I am very bad at electrical things, as I don't understand much of electrical engineering.

I was tasked to design a software that will take some inputs, randomize them and give some outputs to some relays. I did the software and somebody else designed the circuit. The problem is that now that somebody else is on vacation and I need to explain how to make connection to the relay and I have no idea how.

First of all, I found terms of Normally Closed, Normally Open, Active Low and Active High and I have no idea what they mean. I read about them but I do not understand.

Secondly, this is the relay module: https://www.tme.eu/ro/details/oky3012/module-pentru-relee/okystar/


It doesn't say which is NO, COM, or NC.

Thirdly, I understand that I can use a multi-meter to check for resistances from only-God-knows-where to I-have-no-idea-which point.

The program that I did on an ESP32 sets the relays output pin to HIGH, which means that the relay is off or not activated (for me it's output. basically the pin that will control something):

digitalWrite(Relay1_1, HIGH);

And when I want to activate the relay or switch it on (make it click) I send a LOW signal to it.

digitalWrite(Relay1_1, LOW);

To what pins of the relay do I need to connect something to be able to control it?

  • 1
    \$\begingroup\$ What do you want to control? \$\endgroup\$
    – HandyHowie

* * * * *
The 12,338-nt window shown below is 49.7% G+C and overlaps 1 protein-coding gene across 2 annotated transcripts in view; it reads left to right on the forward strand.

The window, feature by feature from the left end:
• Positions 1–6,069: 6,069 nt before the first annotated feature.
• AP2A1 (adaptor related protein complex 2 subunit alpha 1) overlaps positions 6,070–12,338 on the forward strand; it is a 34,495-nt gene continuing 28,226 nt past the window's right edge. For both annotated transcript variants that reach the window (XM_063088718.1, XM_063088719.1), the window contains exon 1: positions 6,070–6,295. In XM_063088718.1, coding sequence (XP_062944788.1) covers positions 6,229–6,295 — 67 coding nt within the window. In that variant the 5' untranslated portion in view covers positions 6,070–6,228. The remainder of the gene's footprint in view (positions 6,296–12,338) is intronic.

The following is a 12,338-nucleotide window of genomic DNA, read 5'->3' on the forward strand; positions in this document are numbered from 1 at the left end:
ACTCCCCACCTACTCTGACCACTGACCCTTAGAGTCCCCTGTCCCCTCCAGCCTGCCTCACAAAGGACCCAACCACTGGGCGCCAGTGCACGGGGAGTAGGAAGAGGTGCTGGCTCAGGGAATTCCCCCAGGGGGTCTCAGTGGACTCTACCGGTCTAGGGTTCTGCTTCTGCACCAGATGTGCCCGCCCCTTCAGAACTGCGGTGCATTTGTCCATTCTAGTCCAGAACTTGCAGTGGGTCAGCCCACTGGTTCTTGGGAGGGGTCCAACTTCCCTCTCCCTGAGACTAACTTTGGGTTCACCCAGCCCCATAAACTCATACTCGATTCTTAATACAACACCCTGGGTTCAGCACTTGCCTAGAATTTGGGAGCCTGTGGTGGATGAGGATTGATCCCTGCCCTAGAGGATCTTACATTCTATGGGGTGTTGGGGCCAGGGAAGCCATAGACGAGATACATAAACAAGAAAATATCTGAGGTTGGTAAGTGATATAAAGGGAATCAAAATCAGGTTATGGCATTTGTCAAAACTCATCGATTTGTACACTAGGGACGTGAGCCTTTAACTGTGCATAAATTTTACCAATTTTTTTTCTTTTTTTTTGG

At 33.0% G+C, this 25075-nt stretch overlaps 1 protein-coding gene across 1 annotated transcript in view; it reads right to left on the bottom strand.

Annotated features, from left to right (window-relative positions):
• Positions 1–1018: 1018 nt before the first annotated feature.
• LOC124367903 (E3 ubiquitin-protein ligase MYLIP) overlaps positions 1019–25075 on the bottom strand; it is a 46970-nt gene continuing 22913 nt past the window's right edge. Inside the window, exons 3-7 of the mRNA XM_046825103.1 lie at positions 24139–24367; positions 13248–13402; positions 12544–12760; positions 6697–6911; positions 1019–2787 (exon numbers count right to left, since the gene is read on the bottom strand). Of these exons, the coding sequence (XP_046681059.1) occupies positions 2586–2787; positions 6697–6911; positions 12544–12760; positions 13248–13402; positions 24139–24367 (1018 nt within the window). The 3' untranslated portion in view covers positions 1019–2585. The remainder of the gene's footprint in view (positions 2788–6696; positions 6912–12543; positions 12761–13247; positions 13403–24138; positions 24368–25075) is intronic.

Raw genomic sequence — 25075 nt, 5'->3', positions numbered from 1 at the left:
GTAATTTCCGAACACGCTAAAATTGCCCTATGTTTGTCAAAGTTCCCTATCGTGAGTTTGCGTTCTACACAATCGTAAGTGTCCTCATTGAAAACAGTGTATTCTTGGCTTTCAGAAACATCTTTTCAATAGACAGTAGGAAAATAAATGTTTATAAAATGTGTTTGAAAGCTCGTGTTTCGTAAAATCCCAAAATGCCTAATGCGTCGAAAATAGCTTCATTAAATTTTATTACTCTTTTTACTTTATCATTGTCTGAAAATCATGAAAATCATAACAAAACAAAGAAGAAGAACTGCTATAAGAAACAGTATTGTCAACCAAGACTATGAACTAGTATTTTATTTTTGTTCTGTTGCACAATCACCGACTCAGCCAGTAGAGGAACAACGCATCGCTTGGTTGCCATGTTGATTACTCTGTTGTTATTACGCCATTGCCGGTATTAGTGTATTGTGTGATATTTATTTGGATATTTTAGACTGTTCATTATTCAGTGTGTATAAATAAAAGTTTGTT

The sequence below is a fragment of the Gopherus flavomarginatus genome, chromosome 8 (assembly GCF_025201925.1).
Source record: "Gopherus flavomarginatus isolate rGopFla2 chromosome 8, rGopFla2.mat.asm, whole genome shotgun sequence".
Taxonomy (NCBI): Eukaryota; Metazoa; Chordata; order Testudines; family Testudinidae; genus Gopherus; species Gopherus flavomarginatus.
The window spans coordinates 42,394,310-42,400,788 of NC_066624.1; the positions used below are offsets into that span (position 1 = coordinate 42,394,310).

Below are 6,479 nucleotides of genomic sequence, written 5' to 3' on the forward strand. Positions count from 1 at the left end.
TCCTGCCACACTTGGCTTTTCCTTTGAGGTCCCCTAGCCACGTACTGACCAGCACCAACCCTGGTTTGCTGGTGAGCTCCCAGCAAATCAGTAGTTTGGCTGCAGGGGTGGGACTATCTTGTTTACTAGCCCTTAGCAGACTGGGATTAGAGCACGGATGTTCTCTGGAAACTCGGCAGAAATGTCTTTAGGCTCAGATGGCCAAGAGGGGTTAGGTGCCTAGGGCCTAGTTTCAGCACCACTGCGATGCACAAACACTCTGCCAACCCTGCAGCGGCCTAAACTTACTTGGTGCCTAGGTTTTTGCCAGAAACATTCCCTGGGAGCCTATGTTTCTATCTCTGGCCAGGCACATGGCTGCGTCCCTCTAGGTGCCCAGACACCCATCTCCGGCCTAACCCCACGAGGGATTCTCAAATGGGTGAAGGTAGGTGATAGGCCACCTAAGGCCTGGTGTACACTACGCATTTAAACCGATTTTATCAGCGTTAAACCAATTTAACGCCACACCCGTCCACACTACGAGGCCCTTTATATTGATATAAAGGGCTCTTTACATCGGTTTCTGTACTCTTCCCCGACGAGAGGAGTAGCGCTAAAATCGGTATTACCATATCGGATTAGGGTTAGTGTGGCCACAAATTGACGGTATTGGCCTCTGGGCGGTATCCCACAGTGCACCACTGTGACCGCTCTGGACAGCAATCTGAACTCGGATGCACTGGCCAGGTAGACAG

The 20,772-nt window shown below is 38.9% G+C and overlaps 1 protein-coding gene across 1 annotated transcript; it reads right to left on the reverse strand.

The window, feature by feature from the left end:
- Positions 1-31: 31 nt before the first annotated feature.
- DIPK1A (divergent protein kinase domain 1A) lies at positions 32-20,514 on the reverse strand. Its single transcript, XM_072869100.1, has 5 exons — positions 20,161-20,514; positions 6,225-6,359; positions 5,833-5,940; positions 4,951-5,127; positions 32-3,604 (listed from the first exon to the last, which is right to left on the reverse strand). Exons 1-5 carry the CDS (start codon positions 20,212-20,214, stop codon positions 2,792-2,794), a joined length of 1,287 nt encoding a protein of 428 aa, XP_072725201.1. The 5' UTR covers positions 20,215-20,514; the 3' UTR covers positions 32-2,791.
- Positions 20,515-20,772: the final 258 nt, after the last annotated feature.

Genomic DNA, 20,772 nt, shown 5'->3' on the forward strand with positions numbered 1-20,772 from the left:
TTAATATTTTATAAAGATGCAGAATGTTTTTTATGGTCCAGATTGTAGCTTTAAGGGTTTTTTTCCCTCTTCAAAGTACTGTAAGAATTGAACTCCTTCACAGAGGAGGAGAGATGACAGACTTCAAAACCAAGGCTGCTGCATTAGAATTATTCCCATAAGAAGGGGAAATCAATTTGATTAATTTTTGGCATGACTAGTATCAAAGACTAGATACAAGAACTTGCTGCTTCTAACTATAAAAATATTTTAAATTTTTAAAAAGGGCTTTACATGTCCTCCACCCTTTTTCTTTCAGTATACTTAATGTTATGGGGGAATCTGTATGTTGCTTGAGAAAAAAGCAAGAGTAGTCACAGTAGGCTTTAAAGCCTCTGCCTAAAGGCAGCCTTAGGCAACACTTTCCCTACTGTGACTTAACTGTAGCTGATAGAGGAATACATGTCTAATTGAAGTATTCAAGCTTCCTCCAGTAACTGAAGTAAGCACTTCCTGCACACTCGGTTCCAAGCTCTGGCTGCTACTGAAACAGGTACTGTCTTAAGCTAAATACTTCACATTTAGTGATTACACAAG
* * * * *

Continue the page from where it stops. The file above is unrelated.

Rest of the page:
Sep 4, 2019 at 9:54
  • \$\begingroup\$ We made this for a buyer. They will control some LEDs and some alarms. I don't know the exact type of those devices. \$\endgroup\$
    – bleah1
    Sep 4, 2019 at 9:59
  • 1
    \$\begingroup\$ When you activate the relay, it connects the COM and NO connections together. When you deactivate the relay it connects the COM and NC connections together. \$\endgroup\$
    – HandyHowie
    Sep 4, 2019 at 10:22
  • \$\begingroup\$ Ok. Great. But which is which ? I couldn't find any datasheet. \$\endgroup\$
    – bleah1
    Sep 4, 2019 at 10:25
  • \$\begingroup\$ What does it say on the module? Can you add a photo? \$\endgroup\$
    – HandyHowie
    Sep 4, 2019 at 10:51

2 Answers 2


When you activate the relay, it connects the COM and NO connections together. When you deactivate the relay it connects the COM and NC connections together.

If this is your module -

enter image description here

Image from - https://okystar.com/wp-content/uploads/2018/05/1-5.jpg

Then the blue connector on the left is showing two switch symbols. The middle connection in each case is the COM. The one that is show as connected by default is the NC. The one open by default is the NO.

  • \$\begingroup\$ Good answer but you should probably add where the OP needs to connect the signals driving the relay. I would guess this is the IN1 and IN2 pins on the 2,54mm strip. Vcc is probably(?) 12V and signal levels are probably(?) 5V. Looks like two optocouplers in the middle there, so the coils aren't driven directly. \$\endgroup\$
    – Lundin
    Sep 4, 2019 at 11:02
  • \$\begingroup\$ The relays are connected. I can make them switch on and off. \$\endgroup\$
    – bleah1
    Sep 4, 2019 at 11:06
  • \$\begingroup\$ To be clear, are these the correct connections ? up = NO, middle = COM, down = NC : i.postimg.cc/q70sBRhX/Honsy.jpg \$\endgroup\$